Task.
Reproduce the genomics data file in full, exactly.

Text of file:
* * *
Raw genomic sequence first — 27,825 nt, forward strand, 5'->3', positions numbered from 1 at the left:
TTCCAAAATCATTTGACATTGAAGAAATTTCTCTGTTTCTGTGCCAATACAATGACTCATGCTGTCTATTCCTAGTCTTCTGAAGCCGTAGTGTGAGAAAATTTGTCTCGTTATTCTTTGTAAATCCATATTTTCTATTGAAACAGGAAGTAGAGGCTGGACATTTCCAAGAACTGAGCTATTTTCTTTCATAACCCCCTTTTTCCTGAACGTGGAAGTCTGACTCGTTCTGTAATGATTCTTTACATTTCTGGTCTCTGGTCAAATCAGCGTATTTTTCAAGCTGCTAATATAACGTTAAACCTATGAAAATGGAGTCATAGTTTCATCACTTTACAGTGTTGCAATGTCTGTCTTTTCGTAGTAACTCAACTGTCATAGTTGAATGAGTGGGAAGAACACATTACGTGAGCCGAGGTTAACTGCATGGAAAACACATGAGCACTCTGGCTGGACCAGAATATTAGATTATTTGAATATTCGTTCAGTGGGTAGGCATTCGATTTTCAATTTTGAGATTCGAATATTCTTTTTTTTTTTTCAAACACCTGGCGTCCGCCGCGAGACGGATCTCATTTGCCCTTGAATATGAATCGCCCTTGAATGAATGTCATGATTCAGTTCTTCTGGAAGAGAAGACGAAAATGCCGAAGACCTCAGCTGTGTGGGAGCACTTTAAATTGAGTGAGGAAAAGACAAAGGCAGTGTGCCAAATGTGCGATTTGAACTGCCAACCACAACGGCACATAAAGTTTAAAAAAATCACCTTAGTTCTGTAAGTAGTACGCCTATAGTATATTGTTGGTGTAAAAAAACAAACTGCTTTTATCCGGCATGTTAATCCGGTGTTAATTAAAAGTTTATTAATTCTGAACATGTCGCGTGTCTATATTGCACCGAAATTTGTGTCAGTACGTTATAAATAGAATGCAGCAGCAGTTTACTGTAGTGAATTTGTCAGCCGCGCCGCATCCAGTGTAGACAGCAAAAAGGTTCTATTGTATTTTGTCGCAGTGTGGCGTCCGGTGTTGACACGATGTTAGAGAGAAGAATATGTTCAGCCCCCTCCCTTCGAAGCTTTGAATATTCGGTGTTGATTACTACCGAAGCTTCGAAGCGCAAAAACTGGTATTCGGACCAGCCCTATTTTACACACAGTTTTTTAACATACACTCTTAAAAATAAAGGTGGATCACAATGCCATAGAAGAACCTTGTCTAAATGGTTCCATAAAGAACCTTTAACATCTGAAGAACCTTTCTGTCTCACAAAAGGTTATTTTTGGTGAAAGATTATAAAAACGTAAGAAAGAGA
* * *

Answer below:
Raw genomic sequence first — 27,825 nt, forward strand, 5'->3', positions numbered from 1 at the left:
TTCCAAAATCATTTGACATTGAAGAAATTTCTCTGTTTCTGTGCCAATACAATGACTCATGCTGTCTATTCCTAGTCTTCTGAAGCCGTAGTGTGAGAAAATTTGTCTCGTTATTCTTTGTAAATCCATATTTTCTATTGAAACAGGAAGTAGAGGCTGGACATTTCCAAGAACTGAGCTATTTTCTTTCATAACCCCCTTTTTCCTGAACGTGGAAGTCTGACTCGTTCTGTAATGATTCTTTACATTTCTGGTCTCTGGTCAAATCAGCGTATTTTTCAAGCTGCTAATATAACGTTAAACCTATGAAAATGGAGTCATAGTTTCATCACTTTACAGTGTTGCAATGTCTGTCTTTTCGTAGTAACTCAACTGTCATAGTTGAATGAGTGGGAAGAACACATTACGTGAGCCGAGGTTAACTGCATGGAAAACACATGAGCACTCTGGCTGGACCAGAATATTAGATTATTTGAATATTCGTTCAGTGGGTAGGCATTCGATTTTCAATTTTGAGATTCGAATATTCTTTTTTTTTTTTCAAACACCTGGCGTCCGCCGCGAGACGGATCTCATTTGCCCTTGAATATGAATCGCCCTTGAATGAATGTCATGATTCAGTTCTTCTGGAAGAGAAGACGAAAATGCCGAAGACCTCAGCTGTGTGGGAGCACTTTAAATTGAGTGAGGAAAAGACAAAGGCAGTGTGCCAAATGTGCGATTTGAACTGCCAACCACAACGGCACATAAAGTTTAAAAAAATCACCTTAGTTCTGTAAGTAGTACGCCTATAGTATATTGTTGGTGTAAAAAAACAAACTGCTTTTATCCGGCATGTTAATCCGGTGTTAATTAAAAGTTTATTAATTCTGAACATGTCGCGTGTCTATATTGCACCGAAATTTGTGTCAGTACGTTATAAATAGAATGCAGCAGCAGTTTACTGTAGTGAATTTGTCAGCCGCGCCGCATCCAGTGTAGACAGCAAAAAGGTTCTATTGTATTTTGTCGCAGTGTGGCGTCCGGTGTTGACACGATGTTAGAGAGAAGAATATGTTCAGCCCCCTCCCTTCGAAGCTTTGAATATTCGGTGTTGATTACTACCGAAGCTTCGAAGCGCAAAAACTGGTATTCGGACCAGCCCTATTTTACACACAGTTTTTTAACATACACTCTTAAAAATAAAGGTGGATCACAATGCCATAGAAGAACCTTGTCTAAATGGTTCCATAAAGAACCTTTAACATCTGAAGAACCTTTCTGTCTCACAAAAGGTTATTTTTGGTGAAAGATTATAAAAACGTAAGAAAGAGA